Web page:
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Thread Starter 
 
Here are some ideas for those of us who are organizationally challenged (like me):
Clothing:
1)      Take inventory of what you need. The great sales are between now and next November.
2)      SPACE BAGS! For less than $40 you can buy a bunch of Space Bags at your local TARGET or Walmart for the entire family.   Simply place clean ski clothing (wool and synthetics won’t wrinkle) in them, suck out the air with a vacuum, and you are ready to go for the next season. Moths, dust, moisture, etc.  cannot get in these storage marvels. Label the bags you may need between now and the next time you ski (camping, summer ski camp, etc.). You can also throw a Space Bag into a suitcase or duffle bag making packing for the next ski trip easy.
3)      Consider selling unwanted and unneeded clothing now so you don’t have to worry about it next year. You can perhaps get a couple of bucks more selling it next winter,  but at least you can open up some closet space by selling it now on eBay or Craig’s List.
Boots:
1)      Inspect the soles to see if they are worn enough to effect binding performance. If the heels and toes are replaceable (usually with a screwdriver), do it before storing the boots. This is of great importance for children’s boots that you want to use in another year since the manufacturers may not continue to stock replacement heal and toe replacement pads for every boot model.
2)      Inspect the liners for damage or unusual wear.
3)      If possible, store at room temperature to keep the liner material from breaking down.
Skis:
1)      Perform the usual pre-skiing maintenance of sharpening/honing the edges and repairing the bases.
2)      Iron soft wax into clean bases to protect the bases from oxidizing until next season. I don’t bother scraping off summer wax since I’ll likely use another wax before using the skis again.
3)      Read the various posts on Epic Ski regarding storage (horizontal, vertical, etc.). I personally find it doesn’t matter, but I’m certain many people will disagree with me.
4)      My edges don’t rust in the eight months of dry No. California weather. If your edges have displayed summer rust, consider reading the posts on this site regarding rust prevention. Some ideas on these posts include WD-40 (I have no idea if WD-40 can penetrate wax and hurt a ski base) and covering the edges in wax.
5)      Skis for kids are usually the same from year-to-year with nothing but the tops changed allowing greater margins for the retailers. Buy “new” children skis between now and next October and you should be able to save 50%-75%.  You can save more buying lightly used skis,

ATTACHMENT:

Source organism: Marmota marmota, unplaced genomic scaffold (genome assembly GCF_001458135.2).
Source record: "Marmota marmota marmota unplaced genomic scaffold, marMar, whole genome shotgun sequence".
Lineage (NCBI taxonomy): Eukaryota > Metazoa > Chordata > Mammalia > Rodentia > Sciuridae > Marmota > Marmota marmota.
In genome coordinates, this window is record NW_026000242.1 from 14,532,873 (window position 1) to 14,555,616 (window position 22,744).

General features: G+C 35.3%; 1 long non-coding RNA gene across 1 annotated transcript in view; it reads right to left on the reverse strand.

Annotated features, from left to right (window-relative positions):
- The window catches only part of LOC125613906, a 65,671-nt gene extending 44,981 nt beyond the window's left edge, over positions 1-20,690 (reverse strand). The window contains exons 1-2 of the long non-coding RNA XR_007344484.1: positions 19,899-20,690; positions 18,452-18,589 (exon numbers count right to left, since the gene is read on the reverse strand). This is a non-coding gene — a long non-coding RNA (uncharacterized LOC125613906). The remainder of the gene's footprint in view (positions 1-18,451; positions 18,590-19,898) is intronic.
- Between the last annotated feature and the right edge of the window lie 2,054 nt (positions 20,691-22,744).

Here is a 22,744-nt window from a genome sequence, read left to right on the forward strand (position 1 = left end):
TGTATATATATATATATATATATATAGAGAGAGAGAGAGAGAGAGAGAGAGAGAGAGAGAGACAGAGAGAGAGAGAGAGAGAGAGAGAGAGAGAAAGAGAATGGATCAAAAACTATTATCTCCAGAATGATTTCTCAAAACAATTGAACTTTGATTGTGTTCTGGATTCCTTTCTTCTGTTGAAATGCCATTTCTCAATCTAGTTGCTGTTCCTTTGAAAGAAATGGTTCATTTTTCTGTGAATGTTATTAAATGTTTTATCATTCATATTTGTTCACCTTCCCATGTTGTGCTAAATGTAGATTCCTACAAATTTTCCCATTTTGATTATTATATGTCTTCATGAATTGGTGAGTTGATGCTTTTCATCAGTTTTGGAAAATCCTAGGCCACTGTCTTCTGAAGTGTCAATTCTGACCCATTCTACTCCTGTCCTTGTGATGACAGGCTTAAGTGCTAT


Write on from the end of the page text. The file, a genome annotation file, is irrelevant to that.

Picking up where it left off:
Bindings:
1)      Inspect bindings for rust (rust is not good), loose parts, loose screws, etc. Repair or replace parts as necessary.
2)      Lubricate your bindings before summer storage. Binding goop is cheap. 
3)      Read the posts on this site regarding summer binding storage. Some posters loosen the springs for storage (remember the setting), and others debate the merits leaving the heel open or closed.
4)      Download an on-line DIN calculator to check the settings of your bindings. Ski shops occasionally make mistakes, and it never hurts to double check to see if the settings are correct.
5)      Kid’s bindings are often times the same from year-to-year with nothing but the graphics changed (e.g., Salomon once changed  the black to white, and the white to black).   You can buy an older “new” model and save 50%-75%.
Poles:
1)      Check the baskets and straps and replace if necessary.
2)      I store all the family poles in one box making it easier to find them when the new season comes around.
Avi Gear:
1)      If you own this stuff you probably want to live to ski another day of powder. So why let it rot over the summer? At least wipe and vacuum the ratty knapsack it is in, and clean off any rust on the shovel.
2)       Take the batteries out of any electronics you are storing. If you find corrosion in any electronic gear, remove it now and inspect it before using it again next season.
Tuning Equipment:
1)      Anyone serious about this sport should at least have some basic tuning and wax equipment (You can always rent crappy equipment.).   Go down to your local hardware store and buy a tool box or two to store your files, stones, wax, iron, binding lube, etc. At least this will keep your workbench clean, make more room in the garage, and everything will be in one place.
2)      If you need tuning equipment, get it now while everything is on sale. I now buy on-line from Epic Ski sponsors because the ideas they give in various posts have been of value and their pricing has been highly competitive.
Please add to this list and/or correct any advice given above.